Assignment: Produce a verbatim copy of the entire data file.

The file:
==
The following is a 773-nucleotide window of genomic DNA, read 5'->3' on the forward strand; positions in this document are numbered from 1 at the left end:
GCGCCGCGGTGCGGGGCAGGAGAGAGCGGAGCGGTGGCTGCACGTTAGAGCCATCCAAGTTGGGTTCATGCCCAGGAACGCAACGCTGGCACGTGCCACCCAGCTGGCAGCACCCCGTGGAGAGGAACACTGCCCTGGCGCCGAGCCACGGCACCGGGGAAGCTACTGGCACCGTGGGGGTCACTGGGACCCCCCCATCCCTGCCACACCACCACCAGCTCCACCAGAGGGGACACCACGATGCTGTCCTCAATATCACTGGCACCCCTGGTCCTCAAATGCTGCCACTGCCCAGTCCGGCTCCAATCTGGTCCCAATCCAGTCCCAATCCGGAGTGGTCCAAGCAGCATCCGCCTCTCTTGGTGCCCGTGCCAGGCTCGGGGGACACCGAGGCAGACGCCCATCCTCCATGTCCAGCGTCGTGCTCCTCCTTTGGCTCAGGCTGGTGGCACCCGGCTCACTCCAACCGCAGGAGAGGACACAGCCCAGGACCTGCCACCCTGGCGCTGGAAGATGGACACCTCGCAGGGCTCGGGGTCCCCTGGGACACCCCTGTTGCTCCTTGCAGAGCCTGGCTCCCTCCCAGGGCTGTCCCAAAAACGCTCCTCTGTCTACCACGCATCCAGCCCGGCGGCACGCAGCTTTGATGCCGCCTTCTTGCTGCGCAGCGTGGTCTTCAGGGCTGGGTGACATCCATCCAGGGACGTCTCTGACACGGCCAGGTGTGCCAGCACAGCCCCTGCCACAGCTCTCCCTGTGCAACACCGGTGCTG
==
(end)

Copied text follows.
The following is a 773-nucleotide window of genomic DNA, read 5'->3' on the forward strand; positions in this document are numbered from 1 at the left end:
GCGCCGCGGTGCGGGGCAGGAGAGAGCGGAGCGGTGGCTGCACGTTAGAGCCATCCAAGTTGGGTTCATGCCCAGGAACGCAACGCTGGCACGTGCCACCCAGCTGGCAGCACCCCGTGGAGAGGAACACTGCCCTGGCGCCGAGCCACGGCACCGGGGAAGCTACTGGCACCGTGGGGGTCACTGGGACCCCCCCATCCCTGCCACACCACCACCAGCTCCACCAGAGGGGACACCACGATGCTGTCCTCAATATCACTGGCACCCCTGGTCCTCAAATGCTGCCACTGCCCAGTCCGGCTCCAATCTGGTCCCAATCCAGTCCCAATCCGGAGTGGTCCAAGCAGCATCCGCCTCTCTTGGTGCCCGTGCCAGGCTCGGGGGACACCGAGGCAGACGCCCATCCTCCATGTCCAGCGTCGTGCTCCTCCTTTGGCTCAGGCTGGTGGCACCCGGCTCACTCCAACCGCAGGAGAGGACACAGCCCAGGACCTGCCACCCTGGCGCTGGAAGATGGACACCTCGCAGGGCTCGGGGTCCCCTGGGACACCCCTGTTGCTCCTTGCAGAGCCTGGCTCCCTCCCAGGGCTGTCCCAAAAACGCTCCTCTGTCTACCACGCATCCAGCCCGGCGGCACGCAGCTTTGATGCCGCCTTCTTGCTGCGCAGCGTGGTCTTCAGGGCTGGGTGACATCCATCCAGGGACGTCTCTGACACGGCCAGGTGTGCCAGCACAGCCCCTGCCACAGCTCTCCCTGTGCAACACCGGTGCTG